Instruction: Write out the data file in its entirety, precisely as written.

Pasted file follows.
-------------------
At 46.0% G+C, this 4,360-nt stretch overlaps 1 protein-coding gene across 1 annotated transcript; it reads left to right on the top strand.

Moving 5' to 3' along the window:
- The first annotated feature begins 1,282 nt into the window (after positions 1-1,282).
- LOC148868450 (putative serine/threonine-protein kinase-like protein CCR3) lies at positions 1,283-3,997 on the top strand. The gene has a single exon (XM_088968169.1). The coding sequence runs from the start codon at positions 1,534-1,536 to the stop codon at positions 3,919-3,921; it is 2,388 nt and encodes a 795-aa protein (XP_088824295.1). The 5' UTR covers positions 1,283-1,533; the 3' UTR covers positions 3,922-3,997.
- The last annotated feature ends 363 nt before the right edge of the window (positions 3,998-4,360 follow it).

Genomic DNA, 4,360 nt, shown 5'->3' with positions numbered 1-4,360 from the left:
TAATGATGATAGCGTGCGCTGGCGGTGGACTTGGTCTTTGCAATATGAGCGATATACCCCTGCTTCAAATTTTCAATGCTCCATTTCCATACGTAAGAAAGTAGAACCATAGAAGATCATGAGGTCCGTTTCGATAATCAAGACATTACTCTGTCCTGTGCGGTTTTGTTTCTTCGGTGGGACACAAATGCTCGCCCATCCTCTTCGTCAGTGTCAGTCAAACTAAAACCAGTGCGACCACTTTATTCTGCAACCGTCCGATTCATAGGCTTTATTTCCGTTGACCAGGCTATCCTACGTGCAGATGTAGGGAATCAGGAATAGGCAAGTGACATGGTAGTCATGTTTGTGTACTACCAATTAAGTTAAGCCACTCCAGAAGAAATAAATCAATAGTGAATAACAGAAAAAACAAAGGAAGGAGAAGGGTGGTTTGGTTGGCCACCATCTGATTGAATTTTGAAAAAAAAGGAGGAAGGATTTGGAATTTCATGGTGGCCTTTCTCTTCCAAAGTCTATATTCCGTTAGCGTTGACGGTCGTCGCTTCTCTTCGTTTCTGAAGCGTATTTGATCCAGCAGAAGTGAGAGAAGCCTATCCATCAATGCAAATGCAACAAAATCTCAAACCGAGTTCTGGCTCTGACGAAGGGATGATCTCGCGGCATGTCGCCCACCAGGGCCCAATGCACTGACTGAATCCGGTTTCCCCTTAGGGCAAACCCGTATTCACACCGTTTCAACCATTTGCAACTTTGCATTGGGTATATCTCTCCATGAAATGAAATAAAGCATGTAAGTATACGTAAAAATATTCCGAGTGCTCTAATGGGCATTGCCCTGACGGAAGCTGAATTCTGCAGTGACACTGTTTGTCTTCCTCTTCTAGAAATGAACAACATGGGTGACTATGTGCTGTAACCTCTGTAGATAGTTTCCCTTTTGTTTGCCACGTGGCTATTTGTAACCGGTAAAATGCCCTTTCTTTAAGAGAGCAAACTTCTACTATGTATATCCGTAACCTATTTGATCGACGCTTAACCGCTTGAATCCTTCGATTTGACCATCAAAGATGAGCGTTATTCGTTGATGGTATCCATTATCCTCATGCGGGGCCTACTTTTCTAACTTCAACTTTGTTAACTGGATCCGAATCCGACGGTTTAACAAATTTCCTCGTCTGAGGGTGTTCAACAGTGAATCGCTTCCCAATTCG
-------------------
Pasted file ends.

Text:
At 46.0% G+C, this 4,360-nt stretch overlaps 1 protein-coding gene across 1 annotated transcript; it reads left to right on the top strand.

Moving 5' to 3' along the window:
- The first annotated feature begins 1,282 nt into the window (after positions 1-1,282).
- LOC148868450 (putative serine/threonine-protein kinase-like protein CCR3) lies at positions 1,283-3,997 on the top strand. The gene has a single exon (XM_088968169.1). The coding sequence runs from the start codon at positions 1,534-1,536 to the stop codon at positions 3,919-3,921; it is 2,388 nt and encodes a 795-aa protein (XP_088824295.1). The 5' UTR covers positions 1,283-1,533; the 3' UTR covers positions 3,922-3,997.
- The last annotated feature ends 363 nt before the right edge of the window (positions 3,998-4,360 follow it).

Genomic DNA, 4,360 nt, shown 5'->3' with positions numbered 1-4,360 from the left:
TAATGATGATAGCGTGCGCTGGCGGTGGACTTGGTCTTTGCAATATGAGCGATATACCCCTGCTTCAAATTTTCAATGCTCCATTTCCATACGTAAGAAAGTAGAACCATAGAAGATCATGAGGTCCGTTTCGATAATCAAGACATTACTCTGTCCTGTGCGGTTTTGTTTCTTCGGTGGGACACAAATGCTCGCCCATCCTCTTCGTCAGTGTCAGTCAAACTAAAACCAGTGCGACCACTTTATTCTGCAACCGTCCGATTCATAGGCTTTATTTCCGTTGACCAGGCTATCCTACGTGCAGATGTAGGGAATCAGGAATAGGCAAGTGACATGGTAGTCATGTTTGTGTACTACCAATTAAGTTAAGCCACTCCAGAAGAAATAAATCAATAGTGAATAACAGAAAAAACAAAGGAAGGAGAAGGGTGGTTTGGTTGGCCACCATCTGATTGAATTTTGAAAAAAAAGGAGGAAGGATTTGGAATTTCATGGTGGCCTTTCTCTTCCAAAGTCTATATTCCGTTAGCGTTGACGGTCGTCGCTTCTCTTCGTTTCTGAAGCGTATTTGATCCAGCAGAAGTGAGAGAAGCCTATCCATCAATGCAAATGCAACAAAATCTCAAACCGAGTTCTGGCTCTGACGAAGGGATGATCTCGCGGCATGTCGCCCACCAGGGCCCAATGCACTGACTGAATCCGGTTTCCCCTTAGGGCAAACCCGTATTCACACCGTTTCAACCATTTGCAACTTTGCATTGGGTATATCTCTCCATGAAATGAAATAAAGCATGTAAGTATACGTAAAAATATTCCGAGTGCTCTAATGGGCATTGCCCTGACGGAAGCTGAATTCTGCAGTGACACTGTTTGTCTTCCTCTTCTAGAAATGAACAACATGGGTGACTATGTGCTGTAACCTCTGTAGATAGTTTCCCTTTTGTTTGCCACGTGGCTATTTGTAACCGGTAAAATGCCCTTTCTTTAAGAGAGCAAACTTCTACTATGTATATCCGTAACCTATTTGATCGACGCTTAACCGCTTGAATCCTTCGATTTGACCATCAAAGATGAGCGTTATTCGTTGATGGTATCCATTATCCTCATGCGGGGCCTACTTTTCTAACTTCAACTTTGTTAACTGGATCCGAATCCGACGGTTTAACAAATTTCCTCGTCTGAGGGTGTTCAACAGTGAATCGCTTCCCAATTCG